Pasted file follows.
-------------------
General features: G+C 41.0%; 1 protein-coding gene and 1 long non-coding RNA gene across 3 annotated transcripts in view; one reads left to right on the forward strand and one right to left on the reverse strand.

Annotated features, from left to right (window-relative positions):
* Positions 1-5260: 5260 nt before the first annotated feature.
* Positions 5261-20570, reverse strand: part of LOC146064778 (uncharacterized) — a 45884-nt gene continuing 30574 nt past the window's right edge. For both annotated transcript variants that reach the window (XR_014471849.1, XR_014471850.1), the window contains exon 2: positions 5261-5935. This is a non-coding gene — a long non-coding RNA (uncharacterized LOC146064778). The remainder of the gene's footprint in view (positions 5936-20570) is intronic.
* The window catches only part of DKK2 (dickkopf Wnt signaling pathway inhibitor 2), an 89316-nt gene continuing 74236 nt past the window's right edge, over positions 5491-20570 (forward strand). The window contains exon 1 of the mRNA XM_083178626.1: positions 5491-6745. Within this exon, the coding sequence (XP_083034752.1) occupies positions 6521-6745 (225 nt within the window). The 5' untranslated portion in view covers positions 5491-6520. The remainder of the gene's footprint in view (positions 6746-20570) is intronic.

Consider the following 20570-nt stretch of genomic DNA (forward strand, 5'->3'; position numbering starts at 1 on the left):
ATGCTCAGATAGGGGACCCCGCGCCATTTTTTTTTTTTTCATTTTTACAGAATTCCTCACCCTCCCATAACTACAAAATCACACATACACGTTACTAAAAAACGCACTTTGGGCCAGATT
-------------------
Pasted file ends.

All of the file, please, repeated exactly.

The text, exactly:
General features: G+C 41.0%; 1 protein-coding gene and 1 long non-coding RNA gene across 3 annotated transcripts in view; one reads left to right on the forward strand and one right to left on the reverse strand.

Annotated features, from left to right (window-relative positions):
* Positions 1-5260: 5260 nt before the first annotated feature.
* Positions 5261-20570, reverse strand: part of LOC146064778 (uncharacterized) — a 45884-nt gene continuing 30574 nt past the window's right edge. For both annotated transcript variants that reach the window (XR_014471849.1, XR_014471850.1), the window contains exon 2: positions 5261-5935. This is a non-coding gene — a long non-coding RNA (uncharacterized LOC146064778). The remainder of the gene's footprint in view (positions 5936-20570) is intronic.
* The window catches only part of DKK2 (dickkopf Wnt signaling pathway inhibitor 2), an 89316-nt gene continuing 74236 nt past the window's right edge, over positions 5491-20570 (forward strand). The window contains exon 1 of the mRNA XM_083178626.1: positions 5491-6745. Within this exon, the coding sequence (XP_083034752.1) occupies positions 6521-6745 (225 nt within the window). The 5' untranslated portion in view covers positions 5491-6520. The remainder of the gene's footprint in view (positions 6746-20570) is intronic.

Consider the following 20570-nt stretch of genomic DNA (forward strand, 5'->3'; position numbering starts at 1 on the left):
ATGCTCAGATAGGGGACCCCGCGCCATTTTTTTTTTTTTCATTTTTACAGAATTCCTCACCCTCCCATAACTACAAAATCACACATACACGTTACTAAAAAACGCACTTTGGGCCAGATT